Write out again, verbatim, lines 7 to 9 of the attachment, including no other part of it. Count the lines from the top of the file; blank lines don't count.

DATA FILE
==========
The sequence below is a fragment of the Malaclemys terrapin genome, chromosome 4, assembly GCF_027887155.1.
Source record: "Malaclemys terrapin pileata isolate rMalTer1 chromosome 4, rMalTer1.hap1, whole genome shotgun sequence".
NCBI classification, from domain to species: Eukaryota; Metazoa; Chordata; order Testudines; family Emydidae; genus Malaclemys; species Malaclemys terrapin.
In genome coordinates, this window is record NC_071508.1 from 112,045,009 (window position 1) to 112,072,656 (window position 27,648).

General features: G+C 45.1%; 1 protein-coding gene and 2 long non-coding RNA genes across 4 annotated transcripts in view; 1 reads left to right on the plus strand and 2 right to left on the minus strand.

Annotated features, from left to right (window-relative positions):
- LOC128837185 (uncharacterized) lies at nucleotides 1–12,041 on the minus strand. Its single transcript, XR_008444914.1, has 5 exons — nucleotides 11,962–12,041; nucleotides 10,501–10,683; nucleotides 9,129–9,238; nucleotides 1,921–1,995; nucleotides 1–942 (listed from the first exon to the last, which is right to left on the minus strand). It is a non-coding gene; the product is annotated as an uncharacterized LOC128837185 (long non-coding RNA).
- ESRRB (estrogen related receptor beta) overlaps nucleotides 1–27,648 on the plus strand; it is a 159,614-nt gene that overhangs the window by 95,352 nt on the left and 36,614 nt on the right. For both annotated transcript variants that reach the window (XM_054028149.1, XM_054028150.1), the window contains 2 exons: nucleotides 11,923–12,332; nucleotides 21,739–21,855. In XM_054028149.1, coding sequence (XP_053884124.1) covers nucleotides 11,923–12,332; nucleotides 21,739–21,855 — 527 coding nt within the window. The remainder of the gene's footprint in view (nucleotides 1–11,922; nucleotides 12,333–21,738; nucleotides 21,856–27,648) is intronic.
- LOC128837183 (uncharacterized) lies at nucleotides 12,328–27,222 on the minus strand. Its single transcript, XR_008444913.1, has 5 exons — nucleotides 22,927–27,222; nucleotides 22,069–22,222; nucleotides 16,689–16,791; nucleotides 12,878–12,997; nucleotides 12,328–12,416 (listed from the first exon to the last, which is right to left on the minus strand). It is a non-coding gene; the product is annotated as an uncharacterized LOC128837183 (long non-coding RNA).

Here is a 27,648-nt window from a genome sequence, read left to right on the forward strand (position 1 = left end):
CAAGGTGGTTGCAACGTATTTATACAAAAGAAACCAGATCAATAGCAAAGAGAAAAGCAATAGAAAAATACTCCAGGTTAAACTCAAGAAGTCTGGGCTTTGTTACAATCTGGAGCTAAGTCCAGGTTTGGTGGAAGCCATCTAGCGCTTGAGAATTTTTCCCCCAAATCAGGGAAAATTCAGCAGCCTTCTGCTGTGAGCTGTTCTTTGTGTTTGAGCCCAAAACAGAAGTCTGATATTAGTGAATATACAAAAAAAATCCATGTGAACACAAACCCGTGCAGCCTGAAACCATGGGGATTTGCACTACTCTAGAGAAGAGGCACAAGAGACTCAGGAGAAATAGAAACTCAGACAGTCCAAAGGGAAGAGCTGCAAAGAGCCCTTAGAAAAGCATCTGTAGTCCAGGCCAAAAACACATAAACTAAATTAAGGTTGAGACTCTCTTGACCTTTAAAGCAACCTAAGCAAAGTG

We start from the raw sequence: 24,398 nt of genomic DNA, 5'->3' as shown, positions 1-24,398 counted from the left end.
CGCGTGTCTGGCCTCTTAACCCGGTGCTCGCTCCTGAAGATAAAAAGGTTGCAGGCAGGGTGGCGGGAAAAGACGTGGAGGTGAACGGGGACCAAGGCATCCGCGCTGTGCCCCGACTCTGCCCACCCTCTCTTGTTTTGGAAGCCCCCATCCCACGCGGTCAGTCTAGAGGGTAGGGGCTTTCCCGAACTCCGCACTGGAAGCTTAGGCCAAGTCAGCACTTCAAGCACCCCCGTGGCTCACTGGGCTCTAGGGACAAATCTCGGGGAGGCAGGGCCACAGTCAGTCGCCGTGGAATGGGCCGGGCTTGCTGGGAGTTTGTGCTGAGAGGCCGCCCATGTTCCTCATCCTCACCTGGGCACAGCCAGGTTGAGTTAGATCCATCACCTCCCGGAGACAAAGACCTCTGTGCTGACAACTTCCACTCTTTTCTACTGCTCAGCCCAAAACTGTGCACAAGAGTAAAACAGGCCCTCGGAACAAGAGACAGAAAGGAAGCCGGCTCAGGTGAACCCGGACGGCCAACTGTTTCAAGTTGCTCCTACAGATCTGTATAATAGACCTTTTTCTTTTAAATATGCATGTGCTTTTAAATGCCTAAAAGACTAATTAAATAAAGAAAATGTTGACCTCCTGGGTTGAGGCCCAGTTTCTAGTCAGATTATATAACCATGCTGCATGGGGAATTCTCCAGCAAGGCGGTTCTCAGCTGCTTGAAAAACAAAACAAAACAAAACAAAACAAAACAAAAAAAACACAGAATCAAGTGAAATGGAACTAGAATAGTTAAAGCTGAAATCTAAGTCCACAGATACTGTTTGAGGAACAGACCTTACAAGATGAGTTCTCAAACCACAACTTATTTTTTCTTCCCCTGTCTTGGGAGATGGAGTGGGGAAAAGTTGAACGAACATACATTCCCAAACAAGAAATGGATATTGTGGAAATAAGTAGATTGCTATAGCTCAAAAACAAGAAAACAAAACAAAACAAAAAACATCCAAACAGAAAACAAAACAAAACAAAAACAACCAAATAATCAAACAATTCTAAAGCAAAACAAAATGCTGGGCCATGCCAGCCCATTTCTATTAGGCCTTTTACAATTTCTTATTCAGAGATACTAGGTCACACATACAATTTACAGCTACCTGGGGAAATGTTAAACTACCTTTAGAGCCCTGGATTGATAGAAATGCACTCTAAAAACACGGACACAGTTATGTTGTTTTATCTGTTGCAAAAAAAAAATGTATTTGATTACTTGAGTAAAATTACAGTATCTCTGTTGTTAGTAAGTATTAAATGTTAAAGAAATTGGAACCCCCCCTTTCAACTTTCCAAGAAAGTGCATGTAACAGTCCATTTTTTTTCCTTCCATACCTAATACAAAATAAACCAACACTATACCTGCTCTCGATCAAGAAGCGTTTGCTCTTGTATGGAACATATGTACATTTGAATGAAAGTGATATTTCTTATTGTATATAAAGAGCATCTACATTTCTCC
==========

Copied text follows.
- LOC128837185 (uncharacterized) lies at nucleotides 1–12,041 on the minus strand. Its single transcript, XR_008444914.1, has 5 exons — nucleotides 11,962–12,041; nucleotides 10,501–10,683; nucleotides 9,129–9,238; nucleotides 1,921–1,995; nucleotides 1–942 (listed from the first exon to the last, which is right to left on the minus strand). It is a non-coding gene; the product is annotated as an uncharacterized LOC128837185 (long non-coding RNA).
- ESRRB (estrogen related receptor beta) overlaps nucleotides 1–27,648 on the plus strand; it is a 159,614-nt gene that overhangs the window by 95,352 nt on the left and 36,614 nt on the right. For both annotated transcript variants that reach the window (XM_054028149.1, XM_054028150.1), the window contains 2 exons: nucleotides 11,923–12,332; nucleotides 21,739–21,855. In XM_054028149.1, coding sequence (XP_053884124.1) covers nucleotides 11,923–12,332; nucleotides 21,739–21,855 — 527 coding nt within the window. The remainder of the gene's footprint in view (nucleotides 1–11,922; nucleotides 12,333–21,738; nucleotides 21,856–27,648) is intronic.
- LOC128837183 (uncharacterized) lies at nucleotides 12,328–27,222 on the minus strand. Its single transcript, XR_008444913.1, has 5 exons — nucleotides 22,927–27,222; nucleotides 22,069–22,222; nucleotides 16,689–16,791; nucleotides 12,878–12,997; nucleotides 12,328–12,416 (listed from the first exon to the last, which is right to left on the minus strand). It is a non-coding gene; the product is annotated as an uncharacterized LOC128837183 (long non-coding RNA).